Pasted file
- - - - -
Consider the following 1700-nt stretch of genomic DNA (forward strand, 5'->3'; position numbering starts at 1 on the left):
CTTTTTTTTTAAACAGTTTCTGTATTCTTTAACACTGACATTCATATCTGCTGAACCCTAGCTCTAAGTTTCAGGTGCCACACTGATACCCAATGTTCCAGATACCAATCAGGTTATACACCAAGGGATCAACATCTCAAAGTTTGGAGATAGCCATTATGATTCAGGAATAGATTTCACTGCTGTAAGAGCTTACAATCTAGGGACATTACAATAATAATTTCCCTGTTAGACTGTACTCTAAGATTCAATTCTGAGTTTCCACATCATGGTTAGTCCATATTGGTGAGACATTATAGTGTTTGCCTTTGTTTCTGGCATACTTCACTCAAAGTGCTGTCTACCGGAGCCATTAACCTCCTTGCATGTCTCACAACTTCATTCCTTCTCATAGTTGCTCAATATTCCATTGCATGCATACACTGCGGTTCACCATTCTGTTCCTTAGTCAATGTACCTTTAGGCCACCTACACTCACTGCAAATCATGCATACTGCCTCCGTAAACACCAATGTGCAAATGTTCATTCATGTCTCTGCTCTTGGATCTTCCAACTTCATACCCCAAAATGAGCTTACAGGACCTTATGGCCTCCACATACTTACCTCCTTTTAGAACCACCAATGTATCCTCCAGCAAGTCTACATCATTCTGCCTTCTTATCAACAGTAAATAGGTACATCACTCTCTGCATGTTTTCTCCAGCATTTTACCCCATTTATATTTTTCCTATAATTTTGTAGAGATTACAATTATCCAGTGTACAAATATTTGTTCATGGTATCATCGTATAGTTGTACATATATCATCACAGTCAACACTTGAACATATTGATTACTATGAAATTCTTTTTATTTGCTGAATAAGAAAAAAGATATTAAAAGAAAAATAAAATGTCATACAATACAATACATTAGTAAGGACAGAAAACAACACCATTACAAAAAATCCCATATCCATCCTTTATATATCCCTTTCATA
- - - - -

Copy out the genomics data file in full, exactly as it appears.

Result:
Consider the following 1700-nt stretch of genomic DNA (forward strand, 5'->3'; position numbering starts at 1 on the left):
CTTTTTTTTTAAACAGTTTCTGTATTCTTTAACACTGACATTCATATCTGCTGAACCCTAGCTCTAAGTTTCAGGTGCCACACTGATACCCAATGTTCCAGATACCAATCAGGTTATACACCAAGGGATCAACATCTCAAAGTTTGGAGATAGCCATTATGATTCAGGAATAGATTTCACTGCTGTAAGAGCTTACAATCTAGGGACATTACAATAATAATTTCCCTGTTAGACTGTACTCTAAGATTCAATTCTGAGTTTCCACATCATGGTTAGTCCATATTGGTGAGACATTATAGTGTTTGCCTTTGTTTCTGGCATACTTCACTCAAAGTGCTGTCTACCGGAGCCATTAACCTCCTTGCATGTCTCACAACTTCATTCCTTCTCATAGTTGCTCAATATTCCATTGCATGCATACACTGCGGTTCACCATTCTGTTCCTTAGTCAATGTACCTTTAGGCCACCTACACTCACTGCAAATCATGCATACTGCCTCCGTAAACACCAATGTGCAAATGTTCATTCATGTCTCTGCTCTTGGATCTTCCAACTTCATACCCCAAAATGAGCTTACAGGACCTTATGGCCTCCACATACTTACCTCCTTTTAGAACCACCAATGTATCCTCCAGCAAGTCTACATCATTCTGCCTTCTTATCAACAGTAAATAGGTACATCACTCTCTGCATGTTTTCTCCAGCATTTTACCCCATTTATATTTTTCCTATAATTTTGTAGAGATTACAATTATCCAGTGTACAAATATTTGTTCATGGTATCATCGTATAGTTGTACATATATCATCACAGTCAACACTTGAACATATTGATTACTATGAAATTCTTTTTATTTGCTGAATAAGAAAAAAGATATTAAAAGAAAAATAAAATGTCATACAATACAATACATTAGTAAGGACAGAAAACAACACCATTACAAAAAATCCCATATCCATCCTTTATATATCCCTTTCATA